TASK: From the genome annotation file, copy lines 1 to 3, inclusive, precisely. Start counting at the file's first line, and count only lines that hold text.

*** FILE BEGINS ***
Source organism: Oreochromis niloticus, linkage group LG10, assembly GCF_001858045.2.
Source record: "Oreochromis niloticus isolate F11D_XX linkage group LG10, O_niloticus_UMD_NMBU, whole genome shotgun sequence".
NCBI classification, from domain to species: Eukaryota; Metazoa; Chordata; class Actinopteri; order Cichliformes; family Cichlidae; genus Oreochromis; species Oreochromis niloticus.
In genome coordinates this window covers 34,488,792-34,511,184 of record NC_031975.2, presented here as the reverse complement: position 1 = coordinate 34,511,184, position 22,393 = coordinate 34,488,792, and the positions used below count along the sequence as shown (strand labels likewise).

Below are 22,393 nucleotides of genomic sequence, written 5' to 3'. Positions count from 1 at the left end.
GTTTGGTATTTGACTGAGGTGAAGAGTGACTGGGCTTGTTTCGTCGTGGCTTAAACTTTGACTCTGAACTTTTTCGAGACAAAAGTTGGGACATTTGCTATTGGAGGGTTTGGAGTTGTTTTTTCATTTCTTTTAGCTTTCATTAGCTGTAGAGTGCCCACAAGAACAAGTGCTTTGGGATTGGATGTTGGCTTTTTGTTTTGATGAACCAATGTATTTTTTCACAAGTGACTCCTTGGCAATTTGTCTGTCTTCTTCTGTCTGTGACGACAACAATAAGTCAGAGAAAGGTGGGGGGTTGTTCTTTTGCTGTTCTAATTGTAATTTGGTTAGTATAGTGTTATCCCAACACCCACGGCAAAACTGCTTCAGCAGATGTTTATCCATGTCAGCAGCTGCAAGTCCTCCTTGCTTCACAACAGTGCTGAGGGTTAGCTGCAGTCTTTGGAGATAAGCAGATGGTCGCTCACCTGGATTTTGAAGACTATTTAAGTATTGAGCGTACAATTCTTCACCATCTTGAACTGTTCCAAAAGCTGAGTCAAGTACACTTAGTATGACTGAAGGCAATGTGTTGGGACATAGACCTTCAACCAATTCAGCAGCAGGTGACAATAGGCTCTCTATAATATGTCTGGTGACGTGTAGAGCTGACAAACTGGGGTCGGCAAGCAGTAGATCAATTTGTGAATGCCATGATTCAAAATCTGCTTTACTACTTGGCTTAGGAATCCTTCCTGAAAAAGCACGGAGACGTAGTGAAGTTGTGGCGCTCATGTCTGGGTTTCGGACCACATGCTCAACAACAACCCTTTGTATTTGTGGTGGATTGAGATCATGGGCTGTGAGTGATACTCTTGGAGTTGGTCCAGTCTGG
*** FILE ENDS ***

Source organism: Oreochromis niloticus, linkage group LG10, assembly GCF_001858045.2.
Source record: "Oreochromis niloticus isolate F11D_XX linkage group LG10, O_niloticus_UMD_NMBU, whole genome shotgun sequence".
NCBI classification, from domain to species: Eukaryota; Metazoa; Chordata; class Actinopteri; order Cichliformes; family Cichlidae; genus Oreochromis; species Oreochromis niloticus.